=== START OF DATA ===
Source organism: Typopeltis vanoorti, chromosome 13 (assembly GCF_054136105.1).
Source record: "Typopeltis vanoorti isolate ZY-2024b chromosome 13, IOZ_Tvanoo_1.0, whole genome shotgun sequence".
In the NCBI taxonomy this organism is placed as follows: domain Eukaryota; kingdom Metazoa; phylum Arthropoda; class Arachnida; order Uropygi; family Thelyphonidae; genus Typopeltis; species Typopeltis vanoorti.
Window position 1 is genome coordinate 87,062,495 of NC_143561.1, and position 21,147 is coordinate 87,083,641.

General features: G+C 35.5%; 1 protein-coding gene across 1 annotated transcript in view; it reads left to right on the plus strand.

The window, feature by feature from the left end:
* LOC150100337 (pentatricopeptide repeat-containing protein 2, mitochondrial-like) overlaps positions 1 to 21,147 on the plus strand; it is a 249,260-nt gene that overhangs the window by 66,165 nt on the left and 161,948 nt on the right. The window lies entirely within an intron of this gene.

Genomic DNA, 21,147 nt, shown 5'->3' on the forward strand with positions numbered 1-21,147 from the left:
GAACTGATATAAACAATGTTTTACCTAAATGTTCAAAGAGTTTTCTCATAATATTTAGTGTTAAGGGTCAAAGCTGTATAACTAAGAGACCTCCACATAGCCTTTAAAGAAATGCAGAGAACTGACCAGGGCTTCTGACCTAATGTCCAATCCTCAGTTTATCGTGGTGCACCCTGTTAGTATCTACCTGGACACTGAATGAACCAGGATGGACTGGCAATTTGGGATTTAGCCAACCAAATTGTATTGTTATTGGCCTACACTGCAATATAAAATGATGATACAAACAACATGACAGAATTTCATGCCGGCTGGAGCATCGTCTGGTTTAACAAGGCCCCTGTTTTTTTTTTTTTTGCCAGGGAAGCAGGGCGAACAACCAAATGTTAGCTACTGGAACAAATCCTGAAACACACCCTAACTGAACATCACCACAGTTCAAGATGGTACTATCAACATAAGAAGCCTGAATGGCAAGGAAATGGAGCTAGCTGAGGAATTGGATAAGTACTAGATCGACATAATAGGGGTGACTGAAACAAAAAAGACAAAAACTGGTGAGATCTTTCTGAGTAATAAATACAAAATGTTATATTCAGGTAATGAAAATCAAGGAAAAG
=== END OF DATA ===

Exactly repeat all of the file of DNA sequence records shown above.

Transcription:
Source organism: Typopeltis vanoorti, chromosome 13 (assembly GCF_054136105.1).
Source record: "Typopeltis vanoorti isolate ZY-2024b chromosome 13, IOZ_Tvanoo_1.0, whole genome shotgun sequence".
In the NCBI taxonomy this organism is placed as follows: domain Eukaryota; kingdom Metazoa; phylum Arthropoda; class Arachnida; order Uropygi; family Thelyphonidae; genus Typopeltis; species Typopeltis vanoorti.
Window position 1 is genome coordinate 87,062,495 of NC_143561.1, and position 21,147 is coordinate 87,083,641.

General features: G+C 35.5%; 1 protein-coding gene across 1 annotated transcript in view; it reads left to right on the plus strand.

The window, feature by feature from the left end:
* LOC150100337 (pentatricopeptide repeat-containing protein 2, mitochondrial-like) overlaps positions 1 to 21,147 on the plus strand; it is a 249,260-nt gene that overhangs the window by 66,165 nt on the left and 161,948 nt on the right. The window lies entirely within an intron of this gene.

Genomic DNA, 21,147 nt, shown 5'->3' on the forward strand with positions numbered 1-21,147 from the left:
GAACTGATATAAACAATGTTTTACCTAAATGTTCAAAGAGTTTTCTCATAATATTTAGTGTTAAGGGTCAAAGCTGTATAACTAAGAGACCTCCACATAGCCTTTAAAGAAATGCAGAGAACTGACCAGGGCTTCTGACCTAATGTCCAATCCTCAGTTTATCGTGGTGCACCCTGTTAGTATCTACCTGGACACTGAATGAACCAGGATGGACTGGCAATTTGGGATTTAGCCAACCAAATTGTATTGTTATTGGCCTACACTGCAATATAAAATGATGATACAAACAACATGACAGAATTTCATGCCGGCTGGAGCATCGTCTGGTTTAACAAGGCCCCTGTTTTTTTTTTTTTTGCCAGGGAAGCAGGGCGAACAACCAAATGTTAGCTACTGGAACAAATCCTGAAACACACCCTAACTGAACATCACCACAGTTCAAGATGGTACTATCAACATAAGAAGCCTGAATGGCAAGGAAATGGAGCTAGCTGAGGAATTGGATAAGTACTAGATCGACATAATAGGGGTGACTGAAACAAAAAAGACAAAAACTGGTGAGATCTTTCTGAGTAATAAATACAAAATGTTATATTCAGGTAATGAAAATCAAGGAAAAG